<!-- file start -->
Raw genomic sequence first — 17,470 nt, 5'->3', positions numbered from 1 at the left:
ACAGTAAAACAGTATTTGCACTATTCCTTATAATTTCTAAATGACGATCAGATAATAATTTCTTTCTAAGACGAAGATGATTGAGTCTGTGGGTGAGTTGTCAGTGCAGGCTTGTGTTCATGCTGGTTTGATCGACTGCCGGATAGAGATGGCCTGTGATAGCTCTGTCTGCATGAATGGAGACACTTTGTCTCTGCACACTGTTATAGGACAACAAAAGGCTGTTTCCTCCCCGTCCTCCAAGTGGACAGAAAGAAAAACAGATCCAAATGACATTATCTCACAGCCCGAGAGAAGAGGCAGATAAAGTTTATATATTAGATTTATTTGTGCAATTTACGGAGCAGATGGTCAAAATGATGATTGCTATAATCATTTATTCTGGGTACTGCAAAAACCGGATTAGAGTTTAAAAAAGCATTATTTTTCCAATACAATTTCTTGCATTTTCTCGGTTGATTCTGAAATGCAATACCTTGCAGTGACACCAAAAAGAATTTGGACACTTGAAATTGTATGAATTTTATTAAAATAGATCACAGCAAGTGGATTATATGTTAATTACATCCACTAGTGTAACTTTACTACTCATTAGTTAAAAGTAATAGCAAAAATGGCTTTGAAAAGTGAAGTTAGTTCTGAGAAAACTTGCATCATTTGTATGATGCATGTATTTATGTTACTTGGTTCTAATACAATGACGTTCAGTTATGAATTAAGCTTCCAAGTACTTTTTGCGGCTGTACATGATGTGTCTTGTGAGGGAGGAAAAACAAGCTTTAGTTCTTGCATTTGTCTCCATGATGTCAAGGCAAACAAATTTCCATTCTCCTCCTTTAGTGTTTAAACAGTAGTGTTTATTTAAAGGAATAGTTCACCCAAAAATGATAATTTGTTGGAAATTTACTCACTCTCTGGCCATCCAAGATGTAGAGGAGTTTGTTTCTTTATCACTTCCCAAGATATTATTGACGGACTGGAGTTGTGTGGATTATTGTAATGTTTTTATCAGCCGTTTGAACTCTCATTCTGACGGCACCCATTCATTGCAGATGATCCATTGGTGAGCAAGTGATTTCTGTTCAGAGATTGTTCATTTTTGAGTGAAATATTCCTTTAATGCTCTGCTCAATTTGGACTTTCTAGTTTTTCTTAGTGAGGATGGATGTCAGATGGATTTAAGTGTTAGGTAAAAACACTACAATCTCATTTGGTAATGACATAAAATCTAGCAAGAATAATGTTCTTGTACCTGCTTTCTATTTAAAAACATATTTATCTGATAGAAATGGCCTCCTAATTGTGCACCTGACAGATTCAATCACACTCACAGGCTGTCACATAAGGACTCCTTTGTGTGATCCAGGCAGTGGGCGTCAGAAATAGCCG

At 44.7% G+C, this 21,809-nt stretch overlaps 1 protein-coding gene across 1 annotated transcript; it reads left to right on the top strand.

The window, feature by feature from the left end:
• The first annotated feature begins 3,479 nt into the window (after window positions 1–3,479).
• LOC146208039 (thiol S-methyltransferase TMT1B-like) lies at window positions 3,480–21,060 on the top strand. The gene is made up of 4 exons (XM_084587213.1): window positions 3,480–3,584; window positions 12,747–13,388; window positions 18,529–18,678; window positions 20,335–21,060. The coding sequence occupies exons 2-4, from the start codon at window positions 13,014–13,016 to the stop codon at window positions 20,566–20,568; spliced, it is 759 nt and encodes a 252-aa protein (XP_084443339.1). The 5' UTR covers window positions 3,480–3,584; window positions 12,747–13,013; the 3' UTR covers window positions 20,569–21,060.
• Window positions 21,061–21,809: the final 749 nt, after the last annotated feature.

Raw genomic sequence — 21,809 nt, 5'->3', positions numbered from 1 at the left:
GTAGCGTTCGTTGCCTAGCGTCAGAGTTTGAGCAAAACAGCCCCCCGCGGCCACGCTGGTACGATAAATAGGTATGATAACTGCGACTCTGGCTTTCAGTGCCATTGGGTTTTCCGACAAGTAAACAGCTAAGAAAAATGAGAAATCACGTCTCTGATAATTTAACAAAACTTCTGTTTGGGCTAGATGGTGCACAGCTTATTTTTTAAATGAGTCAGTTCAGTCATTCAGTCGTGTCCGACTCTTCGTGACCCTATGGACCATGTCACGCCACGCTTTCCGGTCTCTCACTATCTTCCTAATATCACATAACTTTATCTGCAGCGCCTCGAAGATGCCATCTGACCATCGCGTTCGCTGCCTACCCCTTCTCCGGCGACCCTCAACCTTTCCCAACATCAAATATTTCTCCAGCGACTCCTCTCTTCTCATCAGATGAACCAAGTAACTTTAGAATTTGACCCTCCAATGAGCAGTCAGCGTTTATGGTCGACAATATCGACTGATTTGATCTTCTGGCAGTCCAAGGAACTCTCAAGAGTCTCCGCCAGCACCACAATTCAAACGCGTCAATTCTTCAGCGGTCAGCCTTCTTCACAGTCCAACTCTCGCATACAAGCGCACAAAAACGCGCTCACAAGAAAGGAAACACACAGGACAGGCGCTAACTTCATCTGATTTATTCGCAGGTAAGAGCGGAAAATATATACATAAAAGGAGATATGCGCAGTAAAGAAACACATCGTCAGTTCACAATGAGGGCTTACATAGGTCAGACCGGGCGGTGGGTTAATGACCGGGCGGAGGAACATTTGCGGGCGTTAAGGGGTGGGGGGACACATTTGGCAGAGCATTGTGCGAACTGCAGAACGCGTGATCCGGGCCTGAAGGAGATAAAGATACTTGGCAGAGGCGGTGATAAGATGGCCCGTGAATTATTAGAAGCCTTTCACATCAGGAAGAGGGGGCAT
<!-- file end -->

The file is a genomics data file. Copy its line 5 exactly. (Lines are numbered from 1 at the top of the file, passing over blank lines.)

• The first annotated feature begins 3,479 nt into the window (after window positions 1–3,479).